$200 a month for a property manager? I don’t understand this.

    Can someone please explain it?

    I thought a property manager is like an on site manager that will answer tenants needs 24/7.

  • Chris Dobrinski

    Jesus dude, you could of abbreviated all that crap and cut some time off the vid. About the only thing you abbreviated was ROI. Good info, good vid.

  • Graham Smith

    Great video. Just a heads up. What you call income is actually revenue. What you call cash flow is actually income.

  • Jonathan Bendickson

    14:24 "budget" = "but shit" – closed caption fail

    Seriously though, awesome information. I downloaded the shit, I mean the sheet. Thank you.

  • Bernadeau Charles


    There is a 40 unit multi complex investment deal in the works right now, if anyone is interested in investing some capital into a piece of real estate. let me know. thanks!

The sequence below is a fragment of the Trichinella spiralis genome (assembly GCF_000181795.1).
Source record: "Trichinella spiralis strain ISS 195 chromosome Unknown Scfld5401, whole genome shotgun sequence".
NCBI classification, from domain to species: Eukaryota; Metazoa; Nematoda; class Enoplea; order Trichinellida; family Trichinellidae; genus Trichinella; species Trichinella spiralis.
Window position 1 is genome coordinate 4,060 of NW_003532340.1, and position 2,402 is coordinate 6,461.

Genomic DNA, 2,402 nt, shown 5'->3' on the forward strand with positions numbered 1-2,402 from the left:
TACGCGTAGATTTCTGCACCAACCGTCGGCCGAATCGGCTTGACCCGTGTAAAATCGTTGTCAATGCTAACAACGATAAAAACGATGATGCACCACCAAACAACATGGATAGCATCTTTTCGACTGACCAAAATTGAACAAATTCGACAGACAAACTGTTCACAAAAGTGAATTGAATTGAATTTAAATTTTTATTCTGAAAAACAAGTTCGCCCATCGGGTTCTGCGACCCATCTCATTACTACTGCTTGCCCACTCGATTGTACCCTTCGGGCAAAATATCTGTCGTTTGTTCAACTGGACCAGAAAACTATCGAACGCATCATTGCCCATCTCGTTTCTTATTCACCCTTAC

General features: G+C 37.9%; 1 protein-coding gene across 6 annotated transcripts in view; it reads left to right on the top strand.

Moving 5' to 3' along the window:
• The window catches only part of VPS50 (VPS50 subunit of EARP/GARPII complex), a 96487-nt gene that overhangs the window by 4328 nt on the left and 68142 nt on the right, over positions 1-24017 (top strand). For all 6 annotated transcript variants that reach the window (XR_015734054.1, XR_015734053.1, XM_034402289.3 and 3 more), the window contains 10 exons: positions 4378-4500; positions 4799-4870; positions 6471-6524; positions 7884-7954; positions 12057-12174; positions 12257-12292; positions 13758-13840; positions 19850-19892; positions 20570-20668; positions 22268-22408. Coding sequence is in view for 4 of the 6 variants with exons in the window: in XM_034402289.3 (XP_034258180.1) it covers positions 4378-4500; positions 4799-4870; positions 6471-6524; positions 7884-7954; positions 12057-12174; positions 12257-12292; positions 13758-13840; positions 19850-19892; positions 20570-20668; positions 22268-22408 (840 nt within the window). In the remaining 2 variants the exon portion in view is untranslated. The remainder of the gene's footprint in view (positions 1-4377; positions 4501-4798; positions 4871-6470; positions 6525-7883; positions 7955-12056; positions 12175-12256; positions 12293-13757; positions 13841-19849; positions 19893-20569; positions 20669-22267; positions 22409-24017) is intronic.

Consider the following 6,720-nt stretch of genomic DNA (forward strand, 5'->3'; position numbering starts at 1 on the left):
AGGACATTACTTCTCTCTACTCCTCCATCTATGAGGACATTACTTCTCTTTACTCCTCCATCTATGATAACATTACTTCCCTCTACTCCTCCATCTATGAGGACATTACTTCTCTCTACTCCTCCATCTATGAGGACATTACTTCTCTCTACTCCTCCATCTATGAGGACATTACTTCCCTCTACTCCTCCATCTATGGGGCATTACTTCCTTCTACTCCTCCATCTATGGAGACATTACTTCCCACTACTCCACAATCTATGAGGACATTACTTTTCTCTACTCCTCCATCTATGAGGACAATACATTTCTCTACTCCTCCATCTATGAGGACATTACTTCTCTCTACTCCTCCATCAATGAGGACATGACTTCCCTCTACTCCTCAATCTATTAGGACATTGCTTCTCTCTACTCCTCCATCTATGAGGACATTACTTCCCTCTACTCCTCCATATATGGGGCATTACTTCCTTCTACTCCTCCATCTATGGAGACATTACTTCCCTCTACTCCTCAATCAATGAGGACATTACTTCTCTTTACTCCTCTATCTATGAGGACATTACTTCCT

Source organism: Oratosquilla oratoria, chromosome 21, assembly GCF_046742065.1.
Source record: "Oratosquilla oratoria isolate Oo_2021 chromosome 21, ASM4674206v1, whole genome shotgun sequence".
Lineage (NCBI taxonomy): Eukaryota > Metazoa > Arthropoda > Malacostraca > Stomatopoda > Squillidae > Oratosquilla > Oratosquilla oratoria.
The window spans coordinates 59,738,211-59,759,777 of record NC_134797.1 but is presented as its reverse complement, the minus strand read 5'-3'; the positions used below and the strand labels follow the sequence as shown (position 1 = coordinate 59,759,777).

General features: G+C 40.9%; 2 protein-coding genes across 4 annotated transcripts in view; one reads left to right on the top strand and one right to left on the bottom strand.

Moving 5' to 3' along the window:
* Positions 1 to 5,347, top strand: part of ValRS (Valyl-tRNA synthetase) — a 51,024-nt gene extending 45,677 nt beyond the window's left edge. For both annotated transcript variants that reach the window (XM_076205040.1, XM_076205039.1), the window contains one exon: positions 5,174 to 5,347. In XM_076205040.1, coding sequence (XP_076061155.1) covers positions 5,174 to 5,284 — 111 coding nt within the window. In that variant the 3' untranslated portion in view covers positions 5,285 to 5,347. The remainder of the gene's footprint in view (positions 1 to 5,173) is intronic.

• MrBuckeyeRon

    I know he touched on it a little near the end of the video, but appreciation and mortgage pay down is the icing on the cake.

  • habibm19

    This is a terrible terrible example….no property at 200k will have 2k income…missing a lot of expenses…total bs video

  • Sheik Louison

    I'm starting a real estate salesperson position at the end of July. And, I wanted to know what's an easier to understand the percentage of the total cash on cash ROI? What is a percentage that is worth fulfilling since 9.36% is high for a 200,000 Property establishment?

  • Alex D

    Typically the homeowner pays the water bill forgetting about what if your residents use $100 of water each month. And you are forgetting a few other things

  • Caroline I

    Thank you. I’m new to property stuff but I’m learning a lot here in your channel. New sub here. More power! ?

  • D Jason

    $50,000/$ 4680= 10.68 years. So, it is going to take more than 10 and half a years just to recuperate your initial $ 50,000 investment! Don't forget your real estate could depreciate too.

  • Paul JAY C